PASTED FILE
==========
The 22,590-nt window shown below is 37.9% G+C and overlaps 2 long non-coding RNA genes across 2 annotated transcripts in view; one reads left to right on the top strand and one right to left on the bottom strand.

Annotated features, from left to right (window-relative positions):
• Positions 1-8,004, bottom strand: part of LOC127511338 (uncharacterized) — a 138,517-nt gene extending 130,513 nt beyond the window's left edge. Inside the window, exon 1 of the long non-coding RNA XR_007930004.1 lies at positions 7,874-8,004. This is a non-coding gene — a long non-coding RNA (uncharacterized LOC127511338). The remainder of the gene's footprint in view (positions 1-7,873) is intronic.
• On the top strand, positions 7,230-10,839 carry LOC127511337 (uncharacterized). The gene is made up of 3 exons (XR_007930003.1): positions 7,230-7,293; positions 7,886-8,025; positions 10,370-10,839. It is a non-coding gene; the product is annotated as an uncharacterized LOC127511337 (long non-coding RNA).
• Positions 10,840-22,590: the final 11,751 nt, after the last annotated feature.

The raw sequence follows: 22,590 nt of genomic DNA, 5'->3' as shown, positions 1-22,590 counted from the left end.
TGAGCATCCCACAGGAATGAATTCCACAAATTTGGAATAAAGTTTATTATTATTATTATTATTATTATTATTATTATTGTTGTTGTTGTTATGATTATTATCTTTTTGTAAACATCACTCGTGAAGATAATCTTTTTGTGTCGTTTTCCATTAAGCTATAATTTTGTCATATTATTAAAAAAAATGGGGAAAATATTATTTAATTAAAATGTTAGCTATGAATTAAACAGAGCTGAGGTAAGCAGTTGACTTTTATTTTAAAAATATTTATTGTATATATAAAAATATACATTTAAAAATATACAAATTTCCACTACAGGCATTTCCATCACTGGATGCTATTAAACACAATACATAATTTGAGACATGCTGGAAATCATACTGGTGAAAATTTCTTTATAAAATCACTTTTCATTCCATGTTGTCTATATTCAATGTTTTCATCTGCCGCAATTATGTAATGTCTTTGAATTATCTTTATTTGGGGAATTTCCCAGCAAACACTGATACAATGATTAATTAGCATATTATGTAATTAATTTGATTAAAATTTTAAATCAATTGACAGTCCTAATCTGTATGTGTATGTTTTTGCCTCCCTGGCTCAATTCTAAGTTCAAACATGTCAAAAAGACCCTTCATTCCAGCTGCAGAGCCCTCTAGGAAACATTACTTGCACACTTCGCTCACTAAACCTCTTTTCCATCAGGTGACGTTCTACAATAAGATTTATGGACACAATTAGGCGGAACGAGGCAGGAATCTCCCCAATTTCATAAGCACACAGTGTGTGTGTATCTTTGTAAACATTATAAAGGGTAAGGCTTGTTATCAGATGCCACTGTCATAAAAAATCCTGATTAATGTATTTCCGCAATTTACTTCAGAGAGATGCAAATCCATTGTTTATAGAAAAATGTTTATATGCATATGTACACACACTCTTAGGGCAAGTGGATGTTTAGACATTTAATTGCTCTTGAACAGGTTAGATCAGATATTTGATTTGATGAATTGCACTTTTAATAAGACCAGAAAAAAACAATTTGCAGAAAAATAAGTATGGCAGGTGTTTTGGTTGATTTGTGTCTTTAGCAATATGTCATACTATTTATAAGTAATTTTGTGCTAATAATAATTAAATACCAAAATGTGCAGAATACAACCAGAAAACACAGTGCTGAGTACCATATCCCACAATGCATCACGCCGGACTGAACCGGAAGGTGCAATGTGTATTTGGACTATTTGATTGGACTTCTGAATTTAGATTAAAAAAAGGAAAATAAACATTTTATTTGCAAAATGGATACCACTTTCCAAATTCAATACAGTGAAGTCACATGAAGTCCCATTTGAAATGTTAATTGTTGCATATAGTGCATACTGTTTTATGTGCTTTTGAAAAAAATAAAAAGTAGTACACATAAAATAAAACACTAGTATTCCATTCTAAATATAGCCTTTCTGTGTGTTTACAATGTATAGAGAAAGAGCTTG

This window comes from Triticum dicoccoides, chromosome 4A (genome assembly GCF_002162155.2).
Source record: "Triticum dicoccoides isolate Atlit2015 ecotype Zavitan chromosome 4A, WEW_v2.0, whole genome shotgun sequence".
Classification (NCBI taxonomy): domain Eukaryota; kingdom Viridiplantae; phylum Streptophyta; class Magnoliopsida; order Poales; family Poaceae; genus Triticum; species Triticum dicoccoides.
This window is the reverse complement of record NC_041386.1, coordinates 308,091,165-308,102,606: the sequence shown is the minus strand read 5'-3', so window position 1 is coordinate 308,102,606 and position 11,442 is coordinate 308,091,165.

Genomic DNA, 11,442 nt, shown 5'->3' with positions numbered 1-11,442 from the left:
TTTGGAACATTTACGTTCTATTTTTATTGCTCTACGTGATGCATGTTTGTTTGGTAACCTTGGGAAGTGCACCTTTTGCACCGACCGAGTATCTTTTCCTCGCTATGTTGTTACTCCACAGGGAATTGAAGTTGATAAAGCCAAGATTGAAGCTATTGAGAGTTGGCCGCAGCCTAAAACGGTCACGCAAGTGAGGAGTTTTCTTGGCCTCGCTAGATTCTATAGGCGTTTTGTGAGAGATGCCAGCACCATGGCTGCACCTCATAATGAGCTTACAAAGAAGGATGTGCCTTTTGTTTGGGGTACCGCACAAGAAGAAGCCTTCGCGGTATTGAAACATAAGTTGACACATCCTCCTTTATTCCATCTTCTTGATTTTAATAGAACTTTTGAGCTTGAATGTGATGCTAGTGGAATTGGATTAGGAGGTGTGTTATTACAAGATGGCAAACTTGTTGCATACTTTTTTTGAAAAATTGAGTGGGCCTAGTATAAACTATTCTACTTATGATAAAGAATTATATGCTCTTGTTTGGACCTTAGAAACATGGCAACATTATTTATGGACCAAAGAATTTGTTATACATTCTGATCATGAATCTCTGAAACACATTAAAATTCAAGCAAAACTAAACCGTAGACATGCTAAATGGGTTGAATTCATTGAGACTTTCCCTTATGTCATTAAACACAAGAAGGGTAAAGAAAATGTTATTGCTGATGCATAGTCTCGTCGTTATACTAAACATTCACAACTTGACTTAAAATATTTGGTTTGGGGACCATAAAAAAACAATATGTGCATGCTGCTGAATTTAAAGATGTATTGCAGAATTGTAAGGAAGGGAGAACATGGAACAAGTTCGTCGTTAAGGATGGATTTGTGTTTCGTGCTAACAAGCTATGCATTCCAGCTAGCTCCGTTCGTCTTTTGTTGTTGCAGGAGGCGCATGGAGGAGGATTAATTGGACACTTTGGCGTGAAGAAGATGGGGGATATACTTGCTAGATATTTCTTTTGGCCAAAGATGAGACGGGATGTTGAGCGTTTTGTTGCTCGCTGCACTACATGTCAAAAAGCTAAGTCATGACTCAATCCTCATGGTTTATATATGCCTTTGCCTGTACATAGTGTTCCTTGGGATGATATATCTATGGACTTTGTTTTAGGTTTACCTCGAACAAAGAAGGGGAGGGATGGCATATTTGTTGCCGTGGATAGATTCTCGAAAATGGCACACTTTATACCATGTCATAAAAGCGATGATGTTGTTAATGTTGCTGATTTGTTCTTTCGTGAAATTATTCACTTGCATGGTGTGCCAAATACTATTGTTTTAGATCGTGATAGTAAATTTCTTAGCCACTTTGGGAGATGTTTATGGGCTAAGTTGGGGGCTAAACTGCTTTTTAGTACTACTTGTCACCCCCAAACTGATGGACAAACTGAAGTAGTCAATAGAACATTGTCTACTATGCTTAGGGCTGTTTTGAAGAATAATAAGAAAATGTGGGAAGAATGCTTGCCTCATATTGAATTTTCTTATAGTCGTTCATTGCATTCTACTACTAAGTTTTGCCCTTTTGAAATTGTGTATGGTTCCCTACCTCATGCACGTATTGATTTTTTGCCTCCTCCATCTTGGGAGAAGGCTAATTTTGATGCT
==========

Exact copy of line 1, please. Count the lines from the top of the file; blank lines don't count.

The 22,590-nt window shown below is 37.9% G+C and overlaps 2 long non-coding RNA genes across 2 annotated transcripts in view; one reads left to right on the top strand and one right to left on the bottom strand.